Other tests, like cardiac catheterization, require a bit more of an invasive approach. A catheter is a short tube that is inserted into a vein or an artery in your groin or your arm, and a then hollow, flexible tube is inserted in after it.
This will provide your doctor with x-ray images that can help guide the tube through your artery until it reaches your heart. Once it reaches the heart, he can measure the pressure in your heart chambers and inject a dye that can help him measure your blood flow and identify any blocks or potential problems with your heart.
Heart Condition Treatment and Prevention
When it comes down to treatment and prevention, you’re probably going to have to be lifestyle changes. Though it will vary depending on your condition, your doctors will probably recommend altering your diet (low-fat or low-sodium), exercising moderately for 30 minutes daily, limiting alcohol, and quitting smoking.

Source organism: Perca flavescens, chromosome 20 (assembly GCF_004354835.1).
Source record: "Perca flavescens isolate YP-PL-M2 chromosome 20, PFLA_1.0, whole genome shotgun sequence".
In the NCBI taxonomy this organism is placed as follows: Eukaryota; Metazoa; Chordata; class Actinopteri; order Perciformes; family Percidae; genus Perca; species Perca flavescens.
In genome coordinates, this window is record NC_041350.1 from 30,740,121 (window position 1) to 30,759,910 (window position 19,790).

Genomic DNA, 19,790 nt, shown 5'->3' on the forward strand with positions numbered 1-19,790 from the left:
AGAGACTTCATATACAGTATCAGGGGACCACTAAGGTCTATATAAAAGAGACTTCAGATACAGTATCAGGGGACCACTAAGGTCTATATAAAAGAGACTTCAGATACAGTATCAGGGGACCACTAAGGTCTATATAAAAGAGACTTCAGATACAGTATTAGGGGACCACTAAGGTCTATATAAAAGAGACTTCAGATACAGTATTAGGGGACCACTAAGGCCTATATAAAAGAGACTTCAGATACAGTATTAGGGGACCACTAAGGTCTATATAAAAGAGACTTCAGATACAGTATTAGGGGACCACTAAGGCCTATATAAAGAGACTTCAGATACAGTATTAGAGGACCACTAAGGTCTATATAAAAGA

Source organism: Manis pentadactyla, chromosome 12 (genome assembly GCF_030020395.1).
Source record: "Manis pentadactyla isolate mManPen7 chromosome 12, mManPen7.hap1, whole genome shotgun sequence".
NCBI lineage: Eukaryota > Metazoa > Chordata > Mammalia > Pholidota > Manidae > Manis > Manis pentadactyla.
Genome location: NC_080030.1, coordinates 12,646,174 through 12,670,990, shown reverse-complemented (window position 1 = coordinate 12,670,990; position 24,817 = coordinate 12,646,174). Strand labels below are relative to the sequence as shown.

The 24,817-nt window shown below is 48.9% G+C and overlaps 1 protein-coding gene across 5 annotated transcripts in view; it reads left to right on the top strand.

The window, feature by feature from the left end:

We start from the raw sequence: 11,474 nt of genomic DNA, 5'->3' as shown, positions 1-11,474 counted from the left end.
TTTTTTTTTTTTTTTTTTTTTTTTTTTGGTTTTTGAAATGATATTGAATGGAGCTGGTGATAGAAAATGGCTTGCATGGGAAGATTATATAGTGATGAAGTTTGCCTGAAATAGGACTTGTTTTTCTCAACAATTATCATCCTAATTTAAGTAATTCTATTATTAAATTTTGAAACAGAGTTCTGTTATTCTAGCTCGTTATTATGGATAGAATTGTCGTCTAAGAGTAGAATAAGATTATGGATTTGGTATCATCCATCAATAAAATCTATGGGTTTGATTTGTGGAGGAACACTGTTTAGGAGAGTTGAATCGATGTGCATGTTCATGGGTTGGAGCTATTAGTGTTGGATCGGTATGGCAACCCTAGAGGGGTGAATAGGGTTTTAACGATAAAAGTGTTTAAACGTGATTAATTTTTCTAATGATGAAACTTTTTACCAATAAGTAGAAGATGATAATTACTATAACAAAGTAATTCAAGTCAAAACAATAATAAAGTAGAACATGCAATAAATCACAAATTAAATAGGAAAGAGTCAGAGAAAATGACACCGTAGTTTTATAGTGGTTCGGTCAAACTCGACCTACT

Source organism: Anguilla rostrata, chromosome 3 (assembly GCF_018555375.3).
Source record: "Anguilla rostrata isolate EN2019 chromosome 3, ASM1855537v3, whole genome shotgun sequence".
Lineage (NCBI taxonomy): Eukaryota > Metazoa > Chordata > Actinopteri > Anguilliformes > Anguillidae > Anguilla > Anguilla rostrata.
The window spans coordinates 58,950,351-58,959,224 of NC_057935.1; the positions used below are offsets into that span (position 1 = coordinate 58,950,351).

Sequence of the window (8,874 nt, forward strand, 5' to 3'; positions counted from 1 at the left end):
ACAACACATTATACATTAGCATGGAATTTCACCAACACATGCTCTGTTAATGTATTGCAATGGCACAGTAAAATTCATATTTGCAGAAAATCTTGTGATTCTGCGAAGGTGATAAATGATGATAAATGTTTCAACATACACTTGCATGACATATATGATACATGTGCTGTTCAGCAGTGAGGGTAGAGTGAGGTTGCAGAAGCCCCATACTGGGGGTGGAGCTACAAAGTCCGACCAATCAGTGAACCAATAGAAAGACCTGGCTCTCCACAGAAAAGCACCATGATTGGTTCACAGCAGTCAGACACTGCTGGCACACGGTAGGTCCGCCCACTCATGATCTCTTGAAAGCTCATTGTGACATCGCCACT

It’s also likely that your doctor will place you on medications to help control your heart condition. The type of medicine will depend largely on the heart condition you have. The goal of your lifestyle changes is to reduce the risk factors and to help slow or reverse the buildup of plaque in your arteries, prevent further complications, widen your arteries, and relieve your symptoms.
If the problems are severe, you may have to undergo a medical procedure or surgery to correct the problem. The type of procedure will be specific to the type of heart disease, the heart condition, or the damage your heart has experienced.
Heart Health and You
There are many factors and causes that could be at fault when it comes to heart health. It’s important to stay away from risk-factors that could increase your chance of contracting heart conditions (like smoking, drinking, and being overweight). It also essential to regularly check in with your doctor for regular heart check-ups, as well as be in-the-know about symptoms and signs that you might be experiencing heart failure, artery blockages, or other heart conditions.